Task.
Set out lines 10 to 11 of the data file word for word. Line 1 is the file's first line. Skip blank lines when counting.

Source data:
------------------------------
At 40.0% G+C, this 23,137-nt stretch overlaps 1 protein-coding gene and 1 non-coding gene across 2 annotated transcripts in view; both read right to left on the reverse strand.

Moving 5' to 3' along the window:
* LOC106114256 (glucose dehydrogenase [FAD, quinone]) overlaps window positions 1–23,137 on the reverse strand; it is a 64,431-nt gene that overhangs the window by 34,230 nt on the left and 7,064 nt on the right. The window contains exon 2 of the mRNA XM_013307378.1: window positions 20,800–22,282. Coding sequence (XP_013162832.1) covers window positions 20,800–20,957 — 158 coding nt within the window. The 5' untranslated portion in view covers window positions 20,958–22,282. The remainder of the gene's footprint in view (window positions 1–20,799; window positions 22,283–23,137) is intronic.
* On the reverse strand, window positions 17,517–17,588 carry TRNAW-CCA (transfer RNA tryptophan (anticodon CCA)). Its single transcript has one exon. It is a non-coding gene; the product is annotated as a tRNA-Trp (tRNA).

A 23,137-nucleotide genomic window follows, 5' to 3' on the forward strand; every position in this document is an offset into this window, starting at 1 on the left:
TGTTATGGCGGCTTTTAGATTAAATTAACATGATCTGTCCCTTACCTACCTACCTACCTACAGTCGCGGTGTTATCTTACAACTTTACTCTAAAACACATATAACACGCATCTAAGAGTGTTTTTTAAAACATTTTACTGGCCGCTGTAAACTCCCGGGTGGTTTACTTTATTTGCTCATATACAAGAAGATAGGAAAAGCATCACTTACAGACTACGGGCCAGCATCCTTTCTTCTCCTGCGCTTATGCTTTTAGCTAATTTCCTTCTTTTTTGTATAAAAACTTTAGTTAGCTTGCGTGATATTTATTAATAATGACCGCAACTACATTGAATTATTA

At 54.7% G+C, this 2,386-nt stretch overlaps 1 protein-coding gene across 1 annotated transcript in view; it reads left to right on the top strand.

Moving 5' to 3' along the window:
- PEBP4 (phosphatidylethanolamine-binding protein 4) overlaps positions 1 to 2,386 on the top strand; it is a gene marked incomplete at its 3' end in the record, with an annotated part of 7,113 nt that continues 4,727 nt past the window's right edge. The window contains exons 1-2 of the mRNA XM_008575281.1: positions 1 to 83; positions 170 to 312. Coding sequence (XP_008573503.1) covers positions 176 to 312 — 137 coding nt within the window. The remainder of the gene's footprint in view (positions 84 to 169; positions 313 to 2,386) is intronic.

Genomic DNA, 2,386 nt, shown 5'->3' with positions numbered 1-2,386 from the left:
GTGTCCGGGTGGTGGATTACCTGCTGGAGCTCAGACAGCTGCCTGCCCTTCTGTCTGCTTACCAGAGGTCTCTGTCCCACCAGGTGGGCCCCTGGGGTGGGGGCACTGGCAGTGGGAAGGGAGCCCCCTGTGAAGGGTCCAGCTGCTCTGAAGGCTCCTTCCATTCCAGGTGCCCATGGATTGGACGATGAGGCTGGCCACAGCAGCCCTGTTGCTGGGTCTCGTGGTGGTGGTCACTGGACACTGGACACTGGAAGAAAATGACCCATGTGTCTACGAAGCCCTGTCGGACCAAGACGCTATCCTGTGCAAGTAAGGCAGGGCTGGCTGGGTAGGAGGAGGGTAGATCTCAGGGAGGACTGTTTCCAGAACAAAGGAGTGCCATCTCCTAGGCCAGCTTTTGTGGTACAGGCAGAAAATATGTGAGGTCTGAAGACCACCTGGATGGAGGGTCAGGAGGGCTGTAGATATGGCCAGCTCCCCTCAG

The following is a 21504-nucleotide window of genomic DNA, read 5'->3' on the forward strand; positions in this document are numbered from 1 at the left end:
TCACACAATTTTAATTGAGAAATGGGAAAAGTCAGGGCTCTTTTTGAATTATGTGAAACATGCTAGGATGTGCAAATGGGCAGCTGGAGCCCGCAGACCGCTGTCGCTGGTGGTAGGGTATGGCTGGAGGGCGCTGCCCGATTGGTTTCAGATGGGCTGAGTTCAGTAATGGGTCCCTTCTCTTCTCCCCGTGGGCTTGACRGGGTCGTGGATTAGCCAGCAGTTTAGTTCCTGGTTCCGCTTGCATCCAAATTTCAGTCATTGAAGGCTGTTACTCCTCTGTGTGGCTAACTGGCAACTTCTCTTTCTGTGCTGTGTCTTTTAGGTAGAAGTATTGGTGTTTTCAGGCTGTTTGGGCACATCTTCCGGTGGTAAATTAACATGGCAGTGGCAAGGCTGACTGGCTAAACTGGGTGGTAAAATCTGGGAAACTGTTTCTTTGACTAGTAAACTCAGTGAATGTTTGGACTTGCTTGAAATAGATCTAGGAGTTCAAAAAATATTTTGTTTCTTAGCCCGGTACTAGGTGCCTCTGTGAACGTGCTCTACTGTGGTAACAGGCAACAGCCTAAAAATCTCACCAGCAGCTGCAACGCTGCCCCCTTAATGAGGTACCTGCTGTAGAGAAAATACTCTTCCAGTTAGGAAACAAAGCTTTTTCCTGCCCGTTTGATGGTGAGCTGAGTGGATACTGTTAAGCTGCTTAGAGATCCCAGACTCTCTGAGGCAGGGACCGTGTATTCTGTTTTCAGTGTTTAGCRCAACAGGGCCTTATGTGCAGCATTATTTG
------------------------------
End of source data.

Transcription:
Genomic DNA, 2,386 nt, shown 5'->3' with positions numbered 1-2,386 from the left:
GTGTCCGGGTGGTGGATTACCTGCTGGAGCTCAGACAGCTGCCTGCCCTTCTGTCTGCTTACCAGAGGTCTCTGTCCCACCAGGTGGGCCCCTGGGGTGGGGGCACTGGCAGTGGGAAGGGAGCCCCCTGTGAAGGGTCCAGCTGCTCTGAAGGCTCCTTCCATTCCAGGTGCCCATGGATTGGACGATGAGGCTGGCCACAGCAGCCCTGTTGCTGGGTCTCGTGGTGGTGGTCACTGGACACTGGACACTGGAAGAAAATGACCCATGTGTCTACGAAGCCCTGTCGGACCAAGACGCTATCCTGTGCAAGTAAGGCAGGGCTGGCTGGGTAGGAGGAGGGTAGATCTCAGGGAGGACTGTTTCCAGAACAAAGGAGTGCCATCTCCTAGGCCAGCTTTTGTGGTACAGGCAGAAAATATGTGAGGTCTGAAGACCACCTGGATGGAGGGTCAGGAGGGCTGTAGATATGGCCAGCTCCCCTCAG